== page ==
Shark Finning for soup is now a well known problem due to the great work of many organisations. However, it is still very popular and often encountered when on a diving holiday. Ask the restaurants if they sell it and try to avoid those who do to discourage the demand for shark fins.
Entrance fees and Environmental taxes are often included in many diving packages or destinations where diving is permitted inside parks or marine reserves. Ensure that these are paid to continue the work they support.
Diving is a simple sport (once you have qualified!) and can produce incredible experiences and memories that will last a life time but it is important that we try and make sure that future generations also have the same experiences. It is also important when you are in someone elses country that you are respecting their environment and culture as you would expect them to do so in your country. Many people depend on the seas and the marine life within it, so preservation and conservation is one of todays most important objectives.
Enjoy your diving holiday, stay safe and have fun.
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This guide to environmentally friendly diving was kindly written by: The Reef-World Foundation: a UK based charity that has worked with local people to conserve coral reefs in Thailand for over 10 years.
If you would like anymore information on responsible Scuba diving or would like to be involved with them, please visit www.reef-world.org or email info@reefworld.org.
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This simple guide to green diving is based on years of research and collaboration working within the dive tourism sector in SE Asia and marine science institutes. We believe people do not want to harm the marine environment, and with a little knowledge responsible divers can actually have a positive impact on the aquatic world.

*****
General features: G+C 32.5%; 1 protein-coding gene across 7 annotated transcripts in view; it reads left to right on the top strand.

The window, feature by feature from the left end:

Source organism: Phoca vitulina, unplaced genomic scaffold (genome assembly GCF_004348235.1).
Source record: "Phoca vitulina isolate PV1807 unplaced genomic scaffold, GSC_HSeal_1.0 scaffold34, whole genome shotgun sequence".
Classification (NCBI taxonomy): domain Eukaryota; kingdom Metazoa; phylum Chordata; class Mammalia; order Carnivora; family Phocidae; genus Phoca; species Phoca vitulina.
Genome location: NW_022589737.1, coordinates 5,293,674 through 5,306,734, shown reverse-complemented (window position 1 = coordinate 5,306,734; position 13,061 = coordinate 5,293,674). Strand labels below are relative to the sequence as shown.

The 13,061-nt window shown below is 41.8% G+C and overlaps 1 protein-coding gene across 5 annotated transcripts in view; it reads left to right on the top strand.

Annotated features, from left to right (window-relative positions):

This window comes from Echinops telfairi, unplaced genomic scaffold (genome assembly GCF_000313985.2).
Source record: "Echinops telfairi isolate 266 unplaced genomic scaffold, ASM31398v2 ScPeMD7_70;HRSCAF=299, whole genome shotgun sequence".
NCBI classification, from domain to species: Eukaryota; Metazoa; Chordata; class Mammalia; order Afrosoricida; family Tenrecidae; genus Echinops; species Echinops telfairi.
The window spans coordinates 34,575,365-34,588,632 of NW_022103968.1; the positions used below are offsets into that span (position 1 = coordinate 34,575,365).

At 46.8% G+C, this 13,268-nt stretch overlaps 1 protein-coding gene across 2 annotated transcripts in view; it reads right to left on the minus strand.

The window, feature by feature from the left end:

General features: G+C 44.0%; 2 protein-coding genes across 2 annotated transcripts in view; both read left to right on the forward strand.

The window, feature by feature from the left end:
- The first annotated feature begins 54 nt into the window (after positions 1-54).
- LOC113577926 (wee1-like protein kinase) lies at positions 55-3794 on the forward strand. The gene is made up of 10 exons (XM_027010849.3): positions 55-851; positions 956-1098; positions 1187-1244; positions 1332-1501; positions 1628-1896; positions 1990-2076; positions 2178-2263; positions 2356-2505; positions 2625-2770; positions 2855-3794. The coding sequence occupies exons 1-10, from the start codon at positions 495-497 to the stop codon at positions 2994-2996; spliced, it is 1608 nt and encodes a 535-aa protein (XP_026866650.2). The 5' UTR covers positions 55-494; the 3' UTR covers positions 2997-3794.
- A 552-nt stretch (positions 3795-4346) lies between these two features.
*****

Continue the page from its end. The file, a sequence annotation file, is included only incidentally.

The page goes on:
SCUBA diving is becoming more and more popular and accessible to millions of people every year. The booming tourism industry has brought people and coastlines together for many years and peoples desire to explore and venture further has naturally increased the popularity of diving. As with anything in tourism, the more popular something is the more associated problems and pollution there is. With SCUBA diving, the effect of unnaturally bringing thousands of people into close proximity with marine organisms is no different and has many documented negative ecological effects.

Depending on HOW you dive, SCUBA diving doesnt necessarily cause problems. There are many things that the diver can do to hugely reduce their impact on the environment and marine species through some simple actions and overall awareness.

Contact: